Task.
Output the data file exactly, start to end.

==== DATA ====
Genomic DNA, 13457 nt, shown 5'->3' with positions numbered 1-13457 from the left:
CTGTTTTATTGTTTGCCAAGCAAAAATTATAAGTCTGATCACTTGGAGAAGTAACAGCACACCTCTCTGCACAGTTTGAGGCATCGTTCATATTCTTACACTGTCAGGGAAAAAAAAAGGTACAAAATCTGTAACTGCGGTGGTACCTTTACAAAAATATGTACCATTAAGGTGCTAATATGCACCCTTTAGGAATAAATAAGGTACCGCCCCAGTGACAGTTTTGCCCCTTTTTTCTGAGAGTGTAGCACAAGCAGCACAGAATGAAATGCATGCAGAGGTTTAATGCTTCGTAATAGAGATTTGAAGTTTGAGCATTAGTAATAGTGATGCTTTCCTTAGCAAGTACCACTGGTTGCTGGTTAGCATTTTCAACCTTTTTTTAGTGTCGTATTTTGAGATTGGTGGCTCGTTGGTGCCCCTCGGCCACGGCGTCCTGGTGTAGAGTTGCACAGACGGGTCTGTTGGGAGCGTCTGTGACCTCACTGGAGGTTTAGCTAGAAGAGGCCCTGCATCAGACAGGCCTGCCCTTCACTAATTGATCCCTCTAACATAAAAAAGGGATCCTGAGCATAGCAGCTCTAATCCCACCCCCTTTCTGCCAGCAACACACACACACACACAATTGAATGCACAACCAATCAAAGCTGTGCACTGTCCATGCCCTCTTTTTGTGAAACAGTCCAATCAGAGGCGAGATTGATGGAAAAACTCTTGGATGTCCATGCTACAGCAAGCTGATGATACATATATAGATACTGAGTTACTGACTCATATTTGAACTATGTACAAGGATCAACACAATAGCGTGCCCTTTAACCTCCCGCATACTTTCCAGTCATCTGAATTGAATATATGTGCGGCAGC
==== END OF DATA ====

Genomic DNA, 13457 nt, shown 5'->3' with positions numbered 1-13457 from the left:
CTGTTTTATTGTTTGCCAAGCAAAAATTATAAGTCTGATCACTTGGAGAAGTAACAGCACACCTCTCTGCACAGTTTGAGGCATCGTTCATATTCTTACACTGTCAGGGAAAAAAAAAGGTACAAAATCTGTAACTGCGGTGGTACCTTTACAAAAATATGTACCATTAAGGTGCTAATATGCACCCTTTAGGAATAAATAAGGTACCGCCCCAGTGACAGTTTTGCCCCTTTTTTCTGAGAGTGTAGCACAAGCAGCACAGAATGAAATGCATGCAGAGGTTTAATGCTTCGTAATAGAGATTTGAAGTTTGAGCATTAGTAATAGTGATGCTTTCCTTAGCAAGTACCACTGGTTGCTGGTTAGCATTTTCAACCTTTTTTTAGTGTCGTATTTTGAGATTGGTGGCTCGTTGGTGCCCCTCGGCCACGGCGTCCTGGTGTAGAGTTGCACAGACGGGTCTGTTGGGAGCGTCTGTGACCTCACTGGAGGTTTAGCTAGAAGAGGCCCTGCATCAGACAGGCCTGCCCTTCACTAATTGATCCCTCTAACATAAAAAAGGGATCCTGAGCATAGCAGCTCTAATCCCACCCCCTTTCTGCCAGCAACACACACACACACACAATTGAATGCACAACCAATCAAAGCTGTGCACTGTCCATGCCCTCTTTTTGTGAAACAGTCCAATCAGAGGCGAGATTGATGGAAAAACTCTTGGATGTCCATGCTACAGCAAGCTGATGATACATATATAGATACTGAGTTACTGACTCATATTTGAACTATGTACAAGGATCAACACAATAGCGTGCCCTTTAACCTCCCGCATACTTTCCAGTCATCTGAATTGAATATATGTGCGGCAGC